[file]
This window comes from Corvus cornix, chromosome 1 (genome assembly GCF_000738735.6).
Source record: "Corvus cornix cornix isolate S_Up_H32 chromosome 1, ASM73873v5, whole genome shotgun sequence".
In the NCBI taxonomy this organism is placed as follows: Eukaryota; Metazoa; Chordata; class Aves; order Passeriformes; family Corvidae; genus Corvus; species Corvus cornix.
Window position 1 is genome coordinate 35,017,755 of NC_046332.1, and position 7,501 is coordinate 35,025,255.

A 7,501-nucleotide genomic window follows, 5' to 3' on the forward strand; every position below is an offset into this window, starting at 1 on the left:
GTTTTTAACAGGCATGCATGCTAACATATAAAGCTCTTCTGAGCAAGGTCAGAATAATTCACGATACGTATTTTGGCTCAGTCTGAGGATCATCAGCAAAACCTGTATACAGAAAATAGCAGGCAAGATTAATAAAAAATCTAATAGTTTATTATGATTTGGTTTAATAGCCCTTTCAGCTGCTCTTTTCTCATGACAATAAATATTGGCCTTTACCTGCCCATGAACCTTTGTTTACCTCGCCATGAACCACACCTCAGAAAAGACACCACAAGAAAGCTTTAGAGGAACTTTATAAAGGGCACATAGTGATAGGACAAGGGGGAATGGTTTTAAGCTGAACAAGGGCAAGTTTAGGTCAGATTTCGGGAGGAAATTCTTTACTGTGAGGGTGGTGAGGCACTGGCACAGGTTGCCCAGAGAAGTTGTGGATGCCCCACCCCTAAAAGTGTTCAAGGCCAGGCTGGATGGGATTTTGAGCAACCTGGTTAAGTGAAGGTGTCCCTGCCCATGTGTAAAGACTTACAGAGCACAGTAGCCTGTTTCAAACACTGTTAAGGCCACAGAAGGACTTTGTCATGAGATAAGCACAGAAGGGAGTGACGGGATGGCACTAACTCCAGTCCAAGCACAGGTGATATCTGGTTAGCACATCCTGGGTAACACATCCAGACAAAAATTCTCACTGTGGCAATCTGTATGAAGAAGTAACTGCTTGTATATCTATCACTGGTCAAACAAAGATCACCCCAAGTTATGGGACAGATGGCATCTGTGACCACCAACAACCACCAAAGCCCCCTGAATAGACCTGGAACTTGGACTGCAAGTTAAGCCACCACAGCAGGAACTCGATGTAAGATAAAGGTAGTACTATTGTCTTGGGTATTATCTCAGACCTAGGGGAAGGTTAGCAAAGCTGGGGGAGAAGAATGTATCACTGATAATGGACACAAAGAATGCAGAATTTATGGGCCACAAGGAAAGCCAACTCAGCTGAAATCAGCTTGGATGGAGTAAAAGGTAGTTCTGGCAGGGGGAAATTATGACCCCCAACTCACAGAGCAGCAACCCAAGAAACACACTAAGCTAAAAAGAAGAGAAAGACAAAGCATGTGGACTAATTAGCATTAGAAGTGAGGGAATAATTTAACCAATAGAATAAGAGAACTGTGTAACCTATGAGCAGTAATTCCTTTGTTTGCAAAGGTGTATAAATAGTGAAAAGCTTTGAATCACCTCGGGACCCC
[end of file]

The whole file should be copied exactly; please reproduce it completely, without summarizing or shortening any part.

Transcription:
This window comes from Corvus cornix, chromosome 1 (genome assembly GCF_000738735.6).
Source record: "Corvus cornix cornix isolate S_Up_H32 chromosome 1, ASM73873v5, whole genome shotgun sequence".
In the NCBI taxonomy this organism is placed as follows: Eukaryota; Metazoa; Chordata; class Aves; order Passeriformes; family Corvidae; genus Corvus; species Corvus cornix.
Window position 1 is genome coordinate 35,017,755 of NC_046332.1, and position 7,501 is coordinate 35,025,255.

A 7,501-nucleotide genomic window follows, 5' to 3' on the forward strand; every position below is an offset into this window, starting at 1 on the left:
GTTTTTAACAGGCATGCATGCTAACATATAAAGCTCTTCTGAGCAAGGTCAGAATAATTCACGATACGTATTTTGGCTCAGTCTGAGGATCATCAGCAAAACCTGTATACAGAAAATAGCAGGCAAGATTAATAAAAAATCTAATAGTTTATTATGATTTGGTTTAATAGCCCTTTCAGCTGCTCTTTTCTCATGACAATAAATATTGGCCTTTACCTGCCCATGAACCTTTGTTTACCTCGCCATGAACCACACCTCAGAAAAGACACCACAAGAAAGCTTTAGAGGAACTTTATAAAGGGCACATAGTGATAGGACAAGGGGGAATGGTTTTAAGCTGAACAAGGGCAAGTTTAGGTCAGATTTCGGGAGGAAATTCTTTACTGTGAGGGTGGTGAGGCACTGGCACAGGTTGCCCAGAGAAGTTGTGGATGCCCCACCCCTAAAAGTGTTCAAGGCCAGGCTGGATGGGATTTTGAGCAACCTGGTTAAGTGAAGGTGTCCCTGCCCATGTGTAAAGACTTACAGAGCACAGTAGCCTGTTTCAAACACTGTTAAGGCCACAGAAGGACTTTGTCATGAGATAAGCACAGAAGGGAGTGACGGGATGGCACTAACTCCAGTCCAAGCACAGGTGATATCTGGTTAGCACATCCTGGGTAACACATCCAGACAAAAATTCTCACTGTGGCAATCTGTATGAAGAAGTAACTGCTTGTATATCTATCACTGGTCAAACAAAGATCACCCCAAGTTATGGGACAGATGGCATCTGTGACCACCAACAACCACCAAAGCCCCCTGAATAGACCTGGAACTTGGACTGCAAGTTAAGCCACCACAGCAGGAACTCGATGTAAGATAAAGGTAGTACTATTGTCTTGGGTATTATCTCAGACCTAGGGGAAGGTTAGCAAAGCTGGGGGAGAAGAATGTATCACTGATAATGGACACAAAGAATGCAGAATTTATGGGCCACAAGGAAAGCCAACTCAGCTGAAATCAGCTTGGATGGAGTAAAAGGTAGTTCTGGCAGGGGGAAATTATGACCCCCAACTCACAGAGCAGCAACCCAAGAAACACACTAAGCTAAAAAGAAGAGAAAGACAAAGCATGTGGACTAATTAGCATTAGAAGTGAGGGAATAATTTAACCAATAGAATAAGAGAACTGTGTAACCTATGAGCAGTAATTCCTTTGTTTGCAAAGGTGTATAAATAGTGAAAAGCTTTGAATCACCTCGGGACCCC